The Brain from the Inside Out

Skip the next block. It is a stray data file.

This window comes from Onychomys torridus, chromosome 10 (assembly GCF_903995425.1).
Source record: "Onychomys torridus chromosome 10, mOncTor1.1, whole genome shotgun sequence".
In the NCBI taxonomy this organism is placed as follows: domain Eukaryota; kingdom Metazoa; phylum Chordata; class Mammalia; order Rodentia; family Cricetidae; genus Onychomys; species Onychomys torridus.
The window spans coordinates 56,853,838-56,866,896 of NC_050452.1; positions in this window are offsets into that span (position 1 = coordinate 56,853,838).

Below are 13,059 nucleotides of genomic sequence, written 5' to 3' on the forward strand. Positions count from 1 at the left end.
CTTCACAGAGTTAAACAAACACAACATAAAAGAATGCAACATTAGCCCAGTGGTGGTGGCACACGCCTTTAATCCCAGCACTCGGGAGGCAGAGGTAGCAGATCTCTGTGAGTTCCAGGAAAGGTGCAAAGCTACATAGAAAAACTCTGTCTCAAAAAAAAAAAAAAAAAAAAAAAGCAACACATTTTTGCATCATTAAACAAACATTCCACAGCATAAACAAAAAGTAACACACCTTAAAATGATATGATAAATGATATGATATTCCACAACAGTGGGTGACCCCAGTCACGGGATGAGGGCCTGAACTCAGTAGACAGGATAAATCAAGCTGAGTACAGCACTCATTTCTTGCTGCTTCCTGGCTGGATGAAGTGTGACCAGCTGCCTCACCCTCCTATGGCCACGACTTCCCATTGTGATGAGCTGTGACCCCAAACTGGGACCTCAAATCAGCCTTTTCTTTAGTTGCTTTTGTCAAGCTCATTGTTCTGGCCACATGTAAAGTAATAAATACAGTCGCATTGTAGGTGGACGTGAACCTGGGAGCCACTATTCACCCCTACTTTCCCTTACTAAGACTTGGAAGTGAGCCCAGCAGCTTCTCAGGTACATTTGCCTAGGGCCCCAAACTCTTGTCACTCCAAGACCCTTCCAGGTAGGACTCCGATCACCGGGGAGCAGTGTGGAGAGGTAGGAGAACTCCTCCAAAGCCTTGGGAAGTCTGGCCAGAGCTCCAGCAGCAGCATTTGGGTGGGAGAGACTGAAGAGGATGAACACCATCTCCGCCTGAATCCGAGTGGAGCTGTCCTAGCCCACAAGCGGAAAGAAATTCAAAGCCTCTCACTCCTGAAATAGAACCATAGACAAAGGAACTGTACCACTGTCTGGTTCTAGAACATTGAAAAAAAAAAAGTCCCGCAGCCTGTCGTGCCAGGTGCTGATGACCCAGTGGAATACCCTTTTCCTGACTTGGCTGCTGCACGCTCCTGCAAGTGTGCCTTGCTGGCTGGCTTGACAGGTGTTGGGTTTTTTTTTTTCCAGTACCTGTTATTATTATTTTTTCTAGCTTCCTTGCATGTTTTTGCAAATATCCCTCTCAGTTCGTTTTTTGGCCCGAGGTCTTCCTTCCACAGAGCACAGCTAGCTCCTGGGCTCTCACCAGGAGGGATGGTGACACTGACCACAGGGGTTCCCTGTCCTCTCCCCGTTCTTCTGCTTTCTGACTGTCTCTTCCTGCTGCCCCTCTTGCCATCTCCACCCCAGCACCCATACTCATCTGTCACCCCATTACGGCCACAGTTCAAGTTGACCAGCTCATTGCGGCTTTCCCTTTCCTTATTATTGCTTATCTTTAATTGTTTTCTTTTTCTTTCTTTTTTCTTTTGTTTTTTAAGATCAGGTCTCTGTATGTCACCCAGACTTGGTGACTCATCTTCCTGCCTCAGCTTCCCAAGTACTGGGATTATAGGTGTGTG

Let’s start with a bizarre thought: the discipline of neuroscience is actually the brain coming to understand itself. To try and understand the folded, overlapping, brilliant mess of the structure of the brain, biologist Paul MacLean developed the famous triune brain theory based on the evolutionary processes that formed it. According to the theory, the brain was built from the inside out, with three main parts layering on top of each other over time: the reptilian, the limbic, and the neocortex. The reptilian brain is the oldest and most primal, first emerging in fish nearly 500 million years ago. It controls basic but vital biological functions such as heart rate, breathing, and temperature, and it’s also responsible for aggressive territorial behaviours and social heirarchies. The limbic brain emerged next, 150 million years ago with the first mammals—it’s the major source of human emotions, moods, judgements, self-awareness, and concern for our young. Lastly, the necortex evolved with the primates (and the genus Homo) just 2–3 million years ago. It is this outer layer that truly makes us human. It’s responsible for the development of language, imagination, astract thought, and consciousness, and is the reason human culture developed—the reason poetry and mathematics and music and science exist. The three parts don’t operate independently, but instead have developed trillions of neural connections in a complex network. It’s like the brain is an ancient city that has expanded and developed over time, but roads and tunnels have sprung up to connect the old to the new.